Purchasers have been refunded

Bob Dylan fans have accused Simon & Schuster, the publisher of Dylan’s The Philosophy of Modern Song, of selling autopen autographs as official. Fans who spent $600 to buy 900 personally “hand-signed” autographed copies of the new book will now be refunded after the publisher, who offered the books directly from its website, fielded complaints from fans, according to Variety.

“To those who purchased the ‘Philosophy of Modern Song’ limited edition, we want to apologize,” Simon & Schuster tweeted on Sunday. “As it turns out, the limited edition books do contain Bob’s original signature, but in a penned replica form. We are addressing this information by providing each purchaser with an immediate refund.”

Eagle-eyed fans began spotting the roughly 17 different signature variations after receiving their books over the weekend. Autopen recreates real signatures and duplicates them using a machine. This process is not well received among collectors who are looking for official autographs.

Each book came with a letter signed by Simon & Schuster CEO and president Jonathan Karp, confirming the autographs were real.

“You hold in your hands something very special, one of just 900 copies available in the US of The Philosophy of Modern Song signed by Bob Dylan,” the letter reads. “This letter is confirmation that the copy of the book you hold has been hand-signed by Bob Dylan.”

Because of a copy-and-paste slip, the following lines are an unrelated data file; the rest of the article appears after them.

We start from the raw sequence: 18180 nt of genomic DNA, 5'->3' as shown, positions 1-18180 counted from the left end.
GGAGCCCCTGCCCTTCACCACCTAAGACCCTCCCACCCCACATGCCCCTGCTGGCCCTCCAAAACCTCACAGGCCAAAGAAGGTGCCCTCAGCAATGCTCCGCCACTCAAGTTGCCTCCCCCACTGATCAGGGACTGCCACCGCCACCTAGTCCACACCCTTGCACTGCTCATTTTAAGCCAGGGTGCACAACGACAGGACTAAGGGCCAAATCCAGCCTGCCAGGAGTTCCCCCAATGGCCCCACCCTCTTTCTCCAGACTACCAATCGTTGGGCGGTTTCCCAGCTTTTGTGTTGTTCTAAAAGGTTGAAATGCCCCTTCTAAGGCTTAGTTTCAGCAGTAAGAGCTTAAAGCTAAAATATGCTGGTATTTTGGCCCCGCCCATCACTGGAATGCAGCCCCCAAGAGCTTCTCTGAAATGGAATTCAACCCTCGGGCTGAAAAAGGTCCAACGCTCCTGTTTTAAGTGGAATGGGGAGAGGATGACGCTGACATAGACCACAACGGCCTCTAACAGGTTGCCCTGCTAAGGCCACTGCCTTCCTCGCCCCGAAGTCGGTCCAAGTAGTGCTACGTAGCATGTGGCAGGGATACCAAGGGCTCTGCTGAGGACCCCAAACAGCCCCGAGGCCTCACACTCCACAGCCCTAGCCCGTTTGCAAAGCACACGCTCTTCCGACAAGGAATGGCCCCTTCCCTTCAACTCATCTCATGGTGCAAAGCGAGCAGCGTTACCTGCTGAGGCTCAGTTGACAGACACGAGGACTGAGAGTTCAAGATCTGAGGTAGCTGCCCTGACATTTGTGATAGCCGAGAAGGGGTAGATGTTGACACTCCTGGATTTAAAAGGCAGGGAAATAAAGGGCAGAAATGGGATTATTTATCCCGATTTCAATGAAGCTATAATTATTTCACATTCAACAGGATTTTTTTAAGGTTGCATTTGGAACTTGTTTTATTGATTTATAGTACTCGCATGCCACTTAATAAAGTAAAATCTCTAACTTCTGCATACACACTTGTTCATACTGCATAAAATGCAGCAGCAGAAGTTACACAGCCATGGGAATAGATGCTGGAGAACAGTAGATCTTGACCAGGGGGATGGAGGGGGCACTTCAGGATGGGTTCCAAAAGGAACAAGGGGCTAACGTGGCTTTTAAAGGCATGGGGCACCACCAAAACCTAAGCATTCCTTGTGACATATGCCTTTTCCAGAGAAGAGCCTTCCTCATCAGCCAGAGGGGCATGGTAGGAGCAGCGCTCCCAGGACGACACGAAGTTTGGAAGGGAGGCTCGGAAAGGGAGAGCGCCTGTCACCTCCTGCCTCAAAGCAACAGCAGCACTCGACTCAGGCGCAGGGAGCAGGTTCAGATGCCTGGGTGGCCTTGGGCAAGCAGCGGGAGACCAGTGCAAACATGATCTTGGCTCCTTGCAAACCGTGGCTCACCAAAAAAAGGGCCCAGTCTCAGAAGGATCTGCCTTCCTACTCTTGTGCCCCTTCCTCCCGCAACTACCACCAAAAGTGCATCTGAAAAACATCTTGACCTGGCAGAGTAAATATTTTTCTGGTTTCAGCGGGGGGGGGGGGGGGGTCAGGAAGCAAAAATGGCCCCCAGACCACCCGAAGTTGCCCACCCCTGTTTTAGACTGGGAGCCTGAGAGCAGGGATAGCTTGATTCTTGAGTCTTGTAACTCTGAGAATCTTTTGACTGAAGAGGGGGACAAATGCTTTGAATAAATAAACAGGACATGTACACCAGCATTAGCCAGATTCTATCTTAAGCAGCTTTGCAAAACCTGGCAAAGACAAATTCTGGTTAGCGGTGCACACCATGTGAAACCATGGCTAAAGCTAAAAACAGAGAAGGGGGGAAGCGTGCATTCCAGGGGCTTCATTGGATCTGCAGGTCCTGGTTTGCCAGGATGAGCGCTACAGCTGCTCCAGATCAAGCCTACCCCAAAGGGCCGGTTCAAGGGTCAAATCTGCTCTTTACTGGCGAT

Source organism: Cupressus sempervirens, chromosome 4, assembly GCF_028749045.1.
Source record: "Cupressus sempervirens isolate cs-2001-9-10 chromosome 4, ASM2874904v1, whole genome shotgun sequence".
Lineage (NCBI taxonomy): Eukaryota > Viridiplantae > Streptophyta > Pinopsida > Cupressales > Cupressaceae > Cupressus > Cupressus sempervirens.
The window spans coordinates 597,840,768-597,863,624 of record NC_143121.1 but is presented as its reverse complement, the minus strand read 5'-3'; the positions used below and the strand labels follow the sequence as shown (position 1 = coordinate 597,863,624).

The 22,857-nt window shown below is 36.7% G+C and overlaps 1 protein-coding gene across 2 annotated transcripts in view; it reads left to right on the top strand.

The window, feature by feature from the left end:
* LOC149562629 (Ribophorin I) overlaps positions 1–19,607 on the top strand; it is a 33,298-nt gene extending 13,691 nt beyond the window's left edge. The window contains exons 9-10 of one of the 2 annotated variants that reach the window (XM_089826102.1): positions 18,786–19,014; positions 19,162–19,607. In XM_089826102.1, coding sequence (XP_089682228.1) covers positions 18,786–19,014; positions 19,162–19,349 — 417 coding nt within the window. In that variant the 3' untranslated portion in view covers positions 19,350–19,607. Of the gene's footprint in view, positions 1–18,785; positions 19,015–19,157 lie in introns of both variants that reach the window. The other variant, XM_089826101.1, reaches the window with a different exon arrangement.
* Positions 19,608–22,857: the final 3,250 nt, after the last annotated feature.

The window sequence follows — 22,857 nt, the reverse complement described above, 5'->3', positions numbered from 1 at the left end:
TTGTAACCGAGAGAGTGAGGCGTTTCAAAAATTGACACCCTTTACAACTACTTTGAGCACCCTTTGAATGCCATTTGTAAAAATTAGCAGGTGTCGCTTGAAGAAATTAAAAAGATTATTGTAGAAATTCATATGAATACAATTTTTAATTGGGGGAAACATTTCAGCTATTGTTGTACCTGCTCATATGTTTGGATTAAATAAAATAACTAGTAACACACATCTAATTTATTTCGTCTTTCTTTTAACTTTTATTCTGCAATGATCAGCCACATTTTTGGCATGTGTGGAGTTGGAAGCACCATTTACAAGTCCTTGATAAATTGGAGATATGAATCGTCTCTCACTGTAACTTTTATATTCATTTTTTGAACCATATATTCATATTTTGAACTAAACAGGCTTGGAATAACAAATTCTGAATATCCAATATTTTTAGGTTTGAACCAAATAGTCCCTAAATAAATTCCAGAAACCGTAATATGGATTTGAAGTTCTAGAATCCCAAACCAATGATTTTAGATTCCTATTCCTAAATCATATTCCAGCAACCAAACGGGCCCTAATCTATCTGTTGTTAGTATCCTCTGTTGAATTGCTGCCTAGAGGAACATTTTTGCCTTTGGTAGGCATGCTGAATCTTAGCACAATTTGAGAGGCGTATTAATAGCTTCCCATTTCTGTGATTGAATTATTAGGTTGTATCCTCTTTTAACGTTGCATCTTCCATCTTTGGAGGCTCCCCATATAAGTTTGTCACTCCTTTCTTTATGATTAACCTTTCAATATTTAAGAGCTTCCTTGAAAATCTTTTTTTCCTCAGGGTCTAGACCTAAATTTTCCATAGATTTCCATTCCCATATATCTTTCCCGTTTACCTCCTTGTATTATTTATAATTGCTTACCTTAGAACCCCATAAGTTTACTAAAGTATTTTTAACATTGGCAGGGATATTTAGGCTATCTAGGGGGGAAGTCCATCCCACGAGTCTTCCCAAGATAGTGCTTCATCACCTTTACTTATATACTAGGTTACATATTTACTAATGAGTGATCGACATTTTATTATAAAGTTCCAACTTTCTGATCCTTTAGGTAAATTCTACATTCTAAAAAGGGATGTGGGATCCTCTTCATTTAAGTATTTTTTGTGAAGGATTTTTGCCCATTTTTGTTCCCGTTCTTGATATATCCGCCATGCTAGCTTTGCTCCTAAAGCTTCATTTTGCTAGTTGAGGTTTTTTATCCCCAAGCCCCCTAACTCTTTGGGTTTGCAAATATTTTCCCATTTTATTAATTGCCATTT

The company initially denied refunds when complaints began flooding their inbox on Friday. However, by Sunday afternoon, Simon & Schuster sent out emails advising them they could keep their books at no charge as a refund was being issued for the “mistake.”

It’s unclear how or why the books were signed with autopen, but it’s unlikely the publisher deliberately tried to deceive customers.

Dylan, who began working on The Philosophy of Modern Song in 2010, offers his extraordinary insight into the nature of popular music. He writes over 60 essays focusing on songs by other artists, spanning from Stephen Foster to Elvis Costello, and in between ranging from Hank Williams to Nina Simone. He analyzes what he calls the trap of easy rhymes, breaks down how the addition of a single syllable can diminish a song, and even explains how bluegrass relates to heavy metal. These essays are written in Dylan’s unique prose. They are mysterious and mercurial, poignant and profound, and often laugh-out-loud funny. And while they are ostensibly about music, they are really meditations and reflections on the human condition. Running throughout the book are nearly 150 carefully curated photos as well as a series of dream-like riffs that, taken together, resemble an epic poem and add to the work’s transcendence.